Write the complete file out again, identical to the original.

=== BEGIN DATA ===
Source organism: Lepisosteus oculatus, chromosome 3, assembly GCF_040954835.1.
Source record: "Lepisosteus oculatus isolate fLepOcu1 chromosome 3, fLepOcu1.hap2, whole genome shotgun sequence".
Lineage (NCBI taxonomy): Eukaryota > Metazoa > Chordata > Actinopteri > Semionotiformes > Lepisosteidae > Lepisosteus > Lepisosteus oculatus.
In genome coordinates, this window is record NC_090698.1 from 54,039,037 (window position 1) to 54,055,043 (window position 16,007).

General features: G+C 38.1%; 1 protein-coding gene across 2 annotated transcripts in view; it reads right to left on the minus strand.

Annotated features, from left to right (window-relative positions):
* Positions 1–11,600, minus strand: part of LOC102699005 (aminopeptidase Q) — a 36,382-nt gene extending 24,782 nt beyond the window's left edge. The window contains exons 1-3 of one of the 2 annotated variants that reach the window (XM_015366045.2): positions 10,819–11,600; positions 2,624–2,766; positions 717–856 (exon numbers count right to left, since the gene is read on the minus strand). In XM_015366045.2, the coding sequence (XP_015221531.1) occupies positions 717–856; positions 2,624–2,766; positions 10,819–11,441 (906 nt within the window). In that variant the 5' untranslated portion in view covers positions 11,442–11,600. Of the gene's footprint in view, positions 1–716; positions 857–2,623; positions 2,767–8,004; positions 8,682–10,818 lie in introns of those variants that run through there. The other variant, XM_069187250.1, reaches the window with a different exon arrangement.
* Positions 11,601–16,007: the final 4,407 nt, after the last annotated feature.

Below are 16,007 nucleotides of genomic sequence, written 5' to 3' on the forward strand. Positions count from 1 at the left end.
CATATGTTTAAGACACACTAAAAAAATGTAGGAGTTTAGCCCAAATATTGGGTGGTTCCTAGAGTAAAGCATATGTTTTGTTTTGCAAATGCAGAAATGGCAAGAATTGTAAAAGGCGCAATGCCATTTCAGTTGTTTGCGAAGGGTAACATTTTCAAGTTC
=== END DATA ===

Source organism: Lepisosteus oculatus, chromosome 3, assembly GCF_040954835.1.
Source record: "Lepisosteus oculatus isolate fLepOcu1 chromosome 3, fLepOcu1.hap2, whole genome shotgun sequence".
Lineage (NCBI taxonomy): Eukaryota > Metazoa > Chordata > Actinopteri > Semionotiformes > Lepisosteidae > Lepisosteus > Lepisosteus oculatus.
In genome coordinates, this window is record NC_090698.1 from 54,039,037 (window position 1) to 54,055,043 (window position 16,007).

General features: G+C 38.1%; 1 protein-coding gene across 2 annotated transcripts in view; it reads right to left on the minus strand.

Annotated features, from left to right (window-relative positions):
* Positions 1–11,600, minus strand: part of LOC102699005 (aminopeptidase Q) — a 36,382-nt gene extending 24,782 nt beyond the window's left edge. The window contains exons 1-3 of one of the 2 annotated variants that reach the window (XM_015366045.2): positions 10,819–11,600; positions 2,624–2,766; positions 717–856 (exon numbers count right to left, since the gene is read on the minus strand). In XM_015366045.2, the coding sequence (XP_015221531.1) occupies positions 717–856; positions 2,624–2,766; positions 10,819–11,441 (906 nt within the window). In that variant the 5' untranslated portion in view covers positions 11,442–11,600. Of the gene's footprint in view, positions 1–716; positions 857–2,623; positions 2,767–8,004; positions 8,682–10,818 lie in introns of those variants that run through there. The other variant, XM_069187250.1, reaches the window with a different exon arrangement.
* Positions 11,601–16,007: the final 4,407 nt, after the last annotated feature.

Below are 16,007 nucleotides of genomic sequence, written 5' to 3' on the forward strand. Positions count from 1 at the left end.
CATATGTTTAAGACACACTAAAAAAATGTAGGAGTTTAGCCCAAATATTGGGTGGTTCCTAGAGTAAAGCATATGTTTTGTTTTGCAAATGCAGAAATGGCAAGAATTGTAAAAGGCGCAATGCCATTTCAGTTGTTTGCGAAGGGTAACATTTTCAAGTTC